NEW DELHI (Reuters) - India may switch to charging royalties on minerals according to their value rather than at a flat rate, possibly eating into miners’ margins, industry and government sources said.
That could mean royalty payments by mining companies rise by as much as 125-150 rupees on a tonne of iron ore based on current prices, trimming miners’ margins, but adding to state coffers.
Currently, top grade iron ore attracts a royalty of 27 rupees a tonne while lower grades bring the government smaller amounts and as prices of commodities rise and fall, that rate remains static.
Industry and government sources said that the change to an ad valorem payment system may be implemented either before or in February’s federal budget.
“That (making the change) is Hoda Committee’s recommendation,” said a government official, referring to the findings of an expert panel looking into mining policy. “We want to gradually move towards it.”
In last year’s budget, India imposed a duty of 300 rupees ($7.65) per tonne on iron ore exports, but later cut that to 50 rupees for low-grade ores below 62 percent iron content.
Industry officials say the duty has largely been negated by higher international prices but added that changing the method of royalty payments would trim profits.
“Our export margins are going to reduce if ad valorem duty comes through,” said R.K. Sharma, secretary general of the Federation of Indian Mineral Industries.
Iron ore prices have doubled since March 2007 due to growing international demand, and Indian exports now fetch about $130-$135 per tonne. The landed cost in China is about $180 to $185, and higher freight costs have also weighed.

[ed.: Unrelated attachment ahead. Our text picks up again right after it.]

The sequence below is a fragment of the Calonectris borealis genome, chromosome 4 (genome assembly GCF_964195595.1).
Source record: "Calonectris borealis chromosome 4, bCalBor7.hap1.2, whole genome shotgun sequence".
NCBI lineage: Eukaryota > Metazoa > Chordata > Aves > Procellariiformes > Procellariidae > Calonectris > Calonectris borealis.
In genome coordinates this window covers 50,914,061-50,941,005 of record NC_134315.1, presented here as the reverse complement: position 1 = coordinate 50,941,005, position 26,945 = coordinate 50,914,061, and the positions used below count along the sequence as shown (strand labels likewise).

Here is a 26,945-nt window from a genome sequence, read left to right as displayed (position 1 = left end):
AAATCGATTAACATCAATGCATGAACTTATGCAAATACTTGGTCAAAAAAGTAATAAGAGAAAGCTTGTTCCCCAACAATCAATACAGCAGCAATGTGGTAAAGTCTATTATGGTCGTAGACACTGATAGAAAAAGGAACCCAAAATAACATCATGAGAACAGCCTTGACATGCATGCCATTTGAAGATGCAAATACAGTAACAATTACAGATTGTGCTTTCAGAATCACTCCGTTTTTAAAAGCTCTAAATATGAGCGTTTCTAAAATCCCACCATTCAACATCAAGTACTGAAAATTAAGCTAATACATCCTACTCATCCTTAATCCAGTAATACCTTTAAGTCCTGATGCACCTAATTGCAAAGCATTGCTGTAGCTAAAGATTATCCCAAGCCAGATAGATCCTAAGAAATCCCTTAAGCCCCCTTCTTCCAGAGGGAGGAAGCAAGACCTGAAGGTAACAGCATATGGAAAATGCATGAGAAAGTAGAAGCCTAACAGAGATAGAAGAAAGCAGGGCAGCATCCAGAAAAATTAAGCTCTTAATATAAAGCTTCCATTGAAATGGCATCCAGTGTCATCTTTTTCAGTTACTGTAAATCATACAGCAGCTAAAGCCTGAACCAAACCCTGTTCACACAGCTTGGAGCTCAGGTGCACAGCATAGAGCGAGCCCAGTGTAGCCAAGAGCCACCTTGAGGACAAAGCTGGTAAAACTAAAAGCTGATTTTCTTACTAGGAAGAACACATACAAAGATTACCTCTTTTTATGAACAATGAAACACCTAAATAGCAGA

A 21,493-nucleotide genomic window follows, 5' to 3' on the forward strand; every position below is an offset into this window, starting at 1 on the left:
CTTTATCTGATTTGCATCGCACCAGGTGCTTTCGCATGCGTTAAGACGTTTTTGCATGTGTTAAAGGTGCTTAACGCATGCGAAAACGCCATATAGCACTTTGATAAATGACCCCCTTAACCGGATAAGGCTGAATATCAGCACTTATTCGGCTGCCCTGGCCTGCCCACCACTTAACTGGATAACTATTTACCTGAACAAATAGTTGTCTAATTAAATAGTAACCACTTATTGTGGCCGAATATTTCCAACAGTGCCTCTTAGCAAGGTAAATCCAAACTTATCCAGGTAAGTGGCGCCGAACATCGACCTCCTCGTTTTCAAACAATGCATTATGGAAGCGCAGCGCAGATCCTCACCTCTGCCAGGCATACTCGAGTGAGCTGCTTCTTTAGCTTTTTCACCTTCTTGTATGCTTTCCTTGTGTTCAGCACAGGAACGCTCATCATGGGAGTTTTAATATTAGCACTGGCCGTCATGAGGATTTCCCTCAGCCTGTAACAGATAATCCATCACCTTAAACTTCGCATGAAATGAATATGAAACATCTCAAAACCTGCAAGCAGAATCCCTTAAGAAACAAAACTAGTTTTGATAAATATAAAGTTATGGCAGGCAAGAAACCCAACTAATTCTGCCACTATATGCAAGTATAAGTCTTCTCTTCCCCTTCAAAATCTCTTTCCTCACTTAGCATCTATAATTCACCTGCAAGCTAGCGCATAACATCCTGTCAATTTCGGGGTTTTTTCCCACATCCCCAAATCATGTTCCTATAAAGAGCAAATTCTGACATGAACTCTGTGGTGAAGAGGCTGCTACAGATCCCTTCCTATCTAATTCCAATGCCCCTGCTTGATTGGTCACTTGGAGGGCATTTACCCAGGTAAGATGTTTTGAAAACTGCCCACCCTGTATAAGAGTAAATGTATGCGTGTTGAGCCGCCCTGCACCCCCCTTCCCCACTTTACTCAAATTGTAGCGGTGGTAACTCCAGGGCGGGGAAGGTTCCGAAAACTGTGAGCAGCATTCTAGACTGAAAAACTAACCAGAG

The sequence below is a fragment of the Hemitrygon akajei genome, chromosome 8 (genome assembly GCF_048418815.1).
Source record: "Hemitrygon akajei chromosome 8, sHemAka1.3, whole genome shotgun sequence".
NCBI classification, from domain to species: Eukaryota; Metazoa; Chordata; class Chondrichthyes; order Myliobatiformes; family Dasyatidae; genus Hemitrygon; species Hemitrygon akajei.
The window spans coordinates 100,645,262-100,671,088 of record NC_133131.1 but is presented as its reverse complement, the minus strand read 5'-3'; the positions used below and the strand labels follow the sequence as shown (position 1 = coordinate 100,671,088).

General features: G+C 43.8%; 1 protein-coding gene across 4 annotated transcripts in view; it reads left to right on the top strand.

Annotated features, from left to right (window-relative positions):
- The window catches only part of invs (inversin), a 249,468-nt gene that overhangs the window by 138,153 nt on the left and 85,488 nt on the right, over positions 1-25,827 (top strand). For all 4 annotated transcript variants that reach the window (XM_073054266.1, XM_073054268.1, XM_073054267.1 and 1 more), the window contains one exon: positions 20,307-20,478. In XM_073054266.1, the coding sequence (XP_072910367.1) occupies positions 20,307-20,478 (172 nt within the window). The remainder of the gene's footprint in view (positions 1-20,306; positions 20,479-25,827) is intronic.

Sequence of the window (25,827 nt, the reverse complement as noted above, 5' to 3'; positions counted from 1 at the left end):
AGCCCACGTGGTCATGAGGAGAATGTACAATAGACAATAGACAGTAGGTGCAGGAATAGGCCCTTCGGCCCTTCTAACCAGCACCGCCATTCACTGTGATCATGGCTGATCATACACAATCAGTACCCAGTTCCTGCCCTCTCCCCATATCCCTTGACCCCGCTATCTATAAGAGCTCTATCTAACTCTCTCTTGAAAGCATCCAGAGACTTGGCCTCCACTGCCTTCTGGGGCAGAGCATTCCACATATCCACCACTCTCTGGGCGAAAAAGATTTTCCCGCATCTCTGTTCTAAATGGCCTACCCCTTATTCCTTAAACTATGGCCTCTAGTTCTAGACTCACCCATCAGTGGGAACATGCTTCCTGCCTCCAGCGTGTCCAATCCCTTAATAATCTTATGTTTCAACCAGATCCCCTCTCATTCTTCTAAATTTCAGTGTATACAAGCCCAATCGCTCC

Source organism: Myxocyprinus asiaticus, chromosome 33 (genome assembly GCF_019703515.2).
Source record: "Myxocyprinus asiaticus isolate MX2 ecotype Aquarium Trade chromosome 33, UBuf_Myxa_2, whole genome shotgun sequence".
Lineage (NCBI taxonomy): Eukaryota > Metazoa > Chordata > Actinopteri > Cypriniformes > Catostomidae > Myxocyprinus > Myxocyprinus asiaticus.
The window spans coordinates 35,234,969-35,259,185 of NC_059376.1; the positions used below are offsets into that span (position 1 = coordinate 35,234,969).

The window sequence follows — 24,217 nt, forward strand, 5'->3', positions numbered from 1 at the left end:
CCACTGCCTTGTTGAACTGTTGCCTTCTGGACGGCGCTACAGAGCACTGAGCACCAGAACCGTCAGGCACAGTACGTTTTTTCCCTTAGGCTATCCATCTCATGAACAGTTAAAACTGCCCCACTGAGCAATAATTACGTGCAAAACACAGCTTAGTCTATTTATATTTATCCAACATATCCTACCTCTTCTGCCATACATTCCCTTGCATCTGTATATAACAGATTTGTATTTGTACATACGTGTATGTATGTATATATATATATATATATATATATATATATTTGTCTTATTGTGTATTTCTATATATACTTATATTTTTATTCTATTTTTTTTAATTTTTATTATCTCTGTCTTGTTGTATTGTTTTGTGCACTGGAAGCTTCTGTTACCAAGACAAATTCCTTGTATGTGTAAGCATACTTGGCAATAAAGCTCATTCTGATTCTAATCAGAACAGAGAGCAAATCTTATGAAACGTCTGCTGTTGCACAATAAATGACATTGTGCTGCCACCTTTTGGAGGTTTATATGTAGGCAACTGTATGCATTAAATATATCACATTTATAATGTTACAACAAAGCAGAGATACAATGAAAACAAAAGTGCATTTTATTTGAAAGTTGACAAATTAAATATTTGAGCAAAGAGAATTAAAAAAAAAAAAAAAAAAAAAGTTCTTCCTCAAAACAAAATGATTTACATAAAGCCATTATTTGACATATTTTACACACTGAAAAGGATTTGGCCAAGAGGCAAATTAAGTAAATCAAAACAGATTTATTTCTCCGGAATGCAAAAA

India’s iron ore exports in the April-Sept period of last year fell by 3.2 percent year-on-year to 37.03 million tonnes, from 38.24 million tonnes, industry figures show. Sales to China accounted for more than 32 million tonnes.
India exported 90 million tonnes of iron ore last year, most of which to wound up in China.
“The very fact that quantities have not increased shows that the exports have reached a plateau,” Sharma said.
State governments have been demanding higher royalties on mining of minerals, saying rates were rock bottom and short changed them.
India’s steel industry, which has been lobbying for restrictions on iron ore exports to ensure supplies for domestic firms, said they had not demanded any change in the royalty payment system.
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